Also, be sure and reference check to gauge capabilities. Reference checking allows you to dig into the individual lawyer’s capabilities as well as the firm’s capabilities. How were the communication skills? Negotiation skills? How was their advice throughout the process? Were there any surprises? References provide firsthand accounts and insight that may raise additional questions to ask a perspective M&A attorney.
One of the things that can be maddening during a deal process is when you’re working with an attorney that does not share your sense of urgency for getting the transaction closed in the most efficient and expeditious fashion. In our experience, once the LOI is signed and exclusivity begins, time can become the enemy since there are so many factors you don’t control that can derail your transaction that, hence the sense of urgency. Invariably, this relates to the bandwidth of the attorney. Naturally if their plate is already full before they add you to the mix, don’t be surprised when they ask for more time to review documents and the like.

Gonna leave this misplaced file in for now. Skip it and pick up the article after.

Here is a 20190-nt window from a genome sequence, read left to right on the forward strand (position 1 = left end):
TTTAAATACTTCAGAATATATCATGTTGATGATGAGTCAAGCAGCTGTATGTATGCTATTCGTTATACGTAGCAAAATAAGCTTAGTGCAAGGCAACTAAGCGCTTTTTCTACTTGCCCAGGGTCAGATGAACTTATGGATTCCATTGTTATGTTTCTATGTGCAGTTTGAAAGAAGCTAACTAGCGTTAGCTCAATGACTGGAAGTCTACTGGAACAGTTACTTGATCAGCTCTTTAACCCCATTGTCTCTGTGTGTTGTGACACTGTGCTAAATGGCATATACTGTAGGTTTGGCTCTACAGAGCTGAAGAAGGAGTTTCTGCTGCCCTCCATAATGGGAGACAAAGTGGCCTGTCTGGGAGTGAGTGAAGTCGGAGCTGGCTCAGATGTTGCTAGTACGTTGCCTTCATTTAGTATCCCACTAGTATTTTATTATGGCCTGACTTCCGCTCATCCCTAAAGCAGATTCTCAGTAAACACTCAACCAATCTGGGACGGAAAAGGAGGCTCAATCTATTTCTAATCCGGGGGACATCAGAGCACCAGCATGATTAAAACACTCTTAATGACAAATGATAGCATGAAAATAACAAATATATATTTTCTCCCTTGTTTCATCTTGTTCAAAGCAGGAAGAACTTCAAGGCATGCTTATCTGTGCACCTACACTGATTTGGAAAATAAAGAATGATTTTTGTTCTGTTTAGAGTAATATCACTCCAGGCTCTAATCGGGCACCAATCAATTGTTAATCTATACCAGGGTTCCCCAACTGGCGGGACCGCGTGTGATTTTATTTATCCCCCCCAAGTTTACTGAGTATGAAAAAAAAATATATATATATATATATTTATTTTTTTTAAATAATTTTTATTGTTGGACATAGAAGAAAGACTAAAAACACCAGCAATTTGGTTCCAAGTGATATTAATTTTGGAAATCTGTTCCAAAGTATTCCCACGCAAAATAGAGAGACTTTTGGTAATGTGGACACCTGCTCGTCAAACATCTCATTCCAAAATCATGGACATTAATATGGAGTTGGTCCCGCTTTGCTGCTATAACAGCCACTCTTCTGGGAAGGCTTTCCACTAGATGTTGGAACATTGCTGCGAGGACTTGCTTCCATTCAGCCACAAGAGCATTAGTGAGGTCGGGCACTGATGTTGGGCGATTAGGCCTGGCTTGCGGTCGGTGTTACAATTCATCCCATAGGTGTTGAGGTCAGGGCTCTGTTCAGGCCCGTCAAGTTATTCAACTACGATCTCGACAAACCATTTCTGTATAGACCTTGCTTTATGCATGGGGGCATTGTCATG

Similarly, make sure that their calendars sync with the process timeline. The last thing you want to happen is for them to take off for a two week vacation right in the middle of executing a transaction. It’s not only disruptive to the momentum of the deal, but also means things that should take a couple days, take weeks if not longer.